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7 Treatment Options for Low Testosterone

An overview of testosterone replacement therapy options, for anyone considering TRT or switching to a different TRT.

Oral medications can be a good option for people who have had difficulties taking testosterone replacement therapy through other methods.

Testosterone is a steroid hormone that is made mainly in the testes. It is one of the most important hormones for male health.

Low testosterone can impair sexual function, reduce fertility, deplete energy and muscle strength, weaken bones, and contribute to depressed moods.

Low testosterone is common, and it becomes more common with age. Some estimates state that nearly 40 percent of males over the age of 45 have low testosterone levels. Low testosterone levels are also associated with obesity, uncontrolled type 2 diabetes, injuries, cancer, cancer treatments, and medications.

The good news is that low testosterone can be treated, and there are numerous treatment options available.

Testosterone replacement therapy (TRT)

The treatment for low testosterone is called “testosterone replacement therapy,” or TRT. As the name implies, these medications add more testosterone to the body to boost testosterone levels.

TRT medications must be prescribed by a healthcare provider, and a healthcare provider can help a person considering TRT choose from their available treatment options. Here’s a look at how different treatments are administered, along with some important considerations to discuss with a healthcare provider.

  • Injections. There are TRT medications that can be injected into large muscles (such as buttocks or thighs) as well as under the skin (called a subcutaneous injection). Some injection medications must be administered at a healthcare provider’s office while others can be self-administered at home (after instruction and training from a healthcare provider).
  • Oral medications. This refers to TRT medications that are taken in pill form. There are several options available. The strength of the dose will depend on a person’s testosterone level. Oral medications can be a good option for people who have had difficulties taking TRT through other methods.
  • Transdermal patch. A testosterone-releasing skin patch is another option. These patches are worn all day and release testosterone that is absorbed into the body through the skin. Patches should be applied to a different area of the body each day. The rotation helps prevent skin irritation.
  • Topical gels. These are gels that contain testosterone and are applied to the skin. Gels are applied each day and must be left on the skin for several hours to ensure absorption. Following dosing and application instructions are extremely important when using gels, and precautions must be taken to avoid transferring gel onto another person—such as a partner, child, or caregiver.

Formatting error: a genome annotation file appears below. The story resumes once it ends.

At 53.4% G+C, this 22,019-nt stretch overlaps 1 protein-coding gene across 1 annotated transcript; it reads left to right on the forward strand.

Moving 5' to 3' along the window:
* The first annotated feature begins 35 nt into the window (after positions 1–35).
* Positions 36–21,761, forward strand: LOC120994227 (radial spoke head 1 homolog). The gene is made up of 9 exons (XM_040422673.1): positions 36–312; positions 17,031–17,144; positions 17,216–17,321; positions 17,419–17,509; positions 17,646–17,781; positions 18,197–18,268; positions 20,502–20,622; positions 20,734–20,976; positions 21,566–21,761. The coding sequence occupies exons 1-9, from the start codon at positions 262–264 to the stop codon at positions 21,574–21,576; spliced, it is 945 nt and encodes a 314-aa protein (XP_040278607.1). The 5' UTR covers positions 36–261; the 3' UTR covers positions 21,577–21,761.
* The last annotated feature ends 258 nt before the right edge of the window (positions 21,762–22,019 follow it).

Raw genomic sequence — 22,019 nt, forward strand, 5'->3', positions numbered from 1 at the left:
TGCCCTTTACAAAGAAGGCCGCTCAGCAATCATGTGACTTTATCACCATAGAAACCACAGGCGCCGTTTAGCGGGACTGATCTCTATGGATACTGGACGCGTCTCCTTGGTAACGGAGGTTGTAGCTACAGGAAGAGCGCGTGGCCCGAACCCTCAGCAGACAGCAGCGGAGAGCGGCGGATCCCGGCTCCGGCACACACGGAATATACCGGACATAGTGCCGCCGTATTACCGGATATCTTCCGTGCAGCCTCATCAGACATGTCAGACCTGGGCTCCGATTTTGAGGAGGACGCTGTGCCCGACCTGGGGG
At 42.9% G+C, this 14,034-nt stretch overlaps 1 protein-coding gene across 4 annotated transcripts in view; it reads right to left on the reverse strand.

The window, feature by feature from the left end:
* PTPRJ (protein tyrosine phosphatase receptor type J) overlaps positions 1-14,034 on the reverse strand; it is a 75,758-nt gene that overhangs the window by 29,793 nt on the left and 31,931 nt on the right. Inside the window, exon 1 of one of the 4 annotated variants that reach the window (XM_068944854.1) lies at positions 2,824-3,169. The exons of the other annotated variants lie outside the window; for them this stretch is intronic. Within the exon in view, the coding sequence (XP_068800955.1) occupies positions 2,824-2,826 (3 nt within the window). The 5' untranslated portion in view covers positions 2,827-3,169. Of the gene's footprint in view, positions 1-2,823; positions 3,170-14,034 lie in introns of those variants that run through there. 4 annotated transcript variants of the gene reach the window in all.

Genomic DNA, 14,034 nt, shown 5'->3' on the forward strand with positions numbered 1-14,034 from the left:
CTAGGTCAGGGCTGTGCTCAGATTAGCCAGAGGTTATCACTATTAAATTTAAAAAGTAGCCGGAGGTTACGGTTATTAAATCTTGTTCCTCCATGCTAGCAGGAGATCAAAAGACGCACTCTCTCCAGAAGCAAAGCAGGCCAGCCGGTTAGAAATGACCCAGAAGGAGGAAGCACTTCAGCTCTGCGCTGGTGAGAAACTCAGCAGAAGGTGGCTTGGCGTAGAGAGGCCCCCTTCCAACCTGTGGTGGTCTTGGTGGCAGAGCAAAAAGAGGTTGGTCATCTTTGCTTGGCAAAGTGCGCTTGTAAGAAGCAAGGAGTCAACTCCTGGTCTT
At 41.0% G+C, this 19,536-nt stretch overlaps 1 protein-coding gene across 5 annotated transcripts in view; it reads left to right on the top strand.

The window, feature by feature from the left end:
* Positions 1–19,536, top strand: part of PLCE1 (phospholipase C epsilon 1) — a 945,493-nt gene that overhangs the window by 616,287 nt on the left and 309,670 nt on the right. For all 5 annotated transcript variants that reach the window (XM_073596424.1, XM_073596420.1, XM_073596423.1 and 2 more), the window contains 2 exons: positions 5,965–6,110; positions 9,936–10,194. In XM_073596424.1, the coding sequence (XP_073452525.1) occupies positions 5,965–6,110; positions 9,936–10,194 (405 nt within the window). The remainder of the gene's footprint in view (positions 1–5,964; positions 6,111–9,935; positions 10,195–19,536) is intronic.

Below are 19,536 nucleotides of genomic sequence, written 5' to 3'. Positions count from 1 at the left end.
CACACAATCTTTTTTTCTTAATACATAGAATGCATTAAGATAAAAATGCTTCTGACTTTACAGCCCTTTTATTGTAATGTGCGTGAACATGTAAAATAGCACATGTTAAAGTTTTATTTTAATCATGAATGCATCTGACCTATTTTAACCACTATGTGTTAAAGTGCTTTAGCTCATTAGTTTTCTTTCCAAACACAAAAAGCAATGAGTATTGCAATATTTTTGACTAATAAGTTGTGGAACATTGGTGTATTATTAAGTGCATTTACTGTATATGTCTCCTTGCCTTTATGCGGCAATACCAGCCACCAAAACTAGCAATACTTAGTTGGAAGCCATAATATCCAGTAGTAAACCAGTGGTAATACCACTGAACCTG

• Nasal gel. This is a gel that is applied to the inside of the nostrils so testosterone can be absorbed through tissues in the nasal cavity. It is applied multiple times a day.
  • Buccal Tabs. A tablet-shaped patch containing testosterone is placed inside the mouth, above the top teeth, where it sticks to the upper gum and lip.
  • Subcutaneous Pellets. These are very small pellets that are implanted underneath the skin by a healthcare provider. The pellets dissolve over the course of several months, slowly releasing testosterone. Pellets are replaced every 3 to 6 months.

Working with your healthcare provider

While it is helpful to know what treatment options are available for low testosterone, your best source of information will be your healthcare provider.

Any TRT will come with a risk of side effects. In order to choose the best treatment option for you, it’s important to discuss the potential risks and the potential benefits, as well as other considerations like the out-of-pocket costs of a treatment.

Article sources open article sources

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James Anaissie, Kent J. DeLay, et al. Testosterone deficiency in adults and corresponding treatment patterns across the globe. Translational Andrology and Urology, 2017. Vol. 6, No. 2.
Cleveland Clinic. Low Testosterone (Male Hypogonadism).
Mayo Clinic. Testosterone therapy: Potential benefits and risks as you age.
Abe Amos. Testosterone Replacement Therapy: Side Effects, Risks, and Benefits. GoodRx. May 24, 2002.
Mayo Clinic. Male hypogonadism.
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Mayo Clinic. Testosterone (Oral Route).
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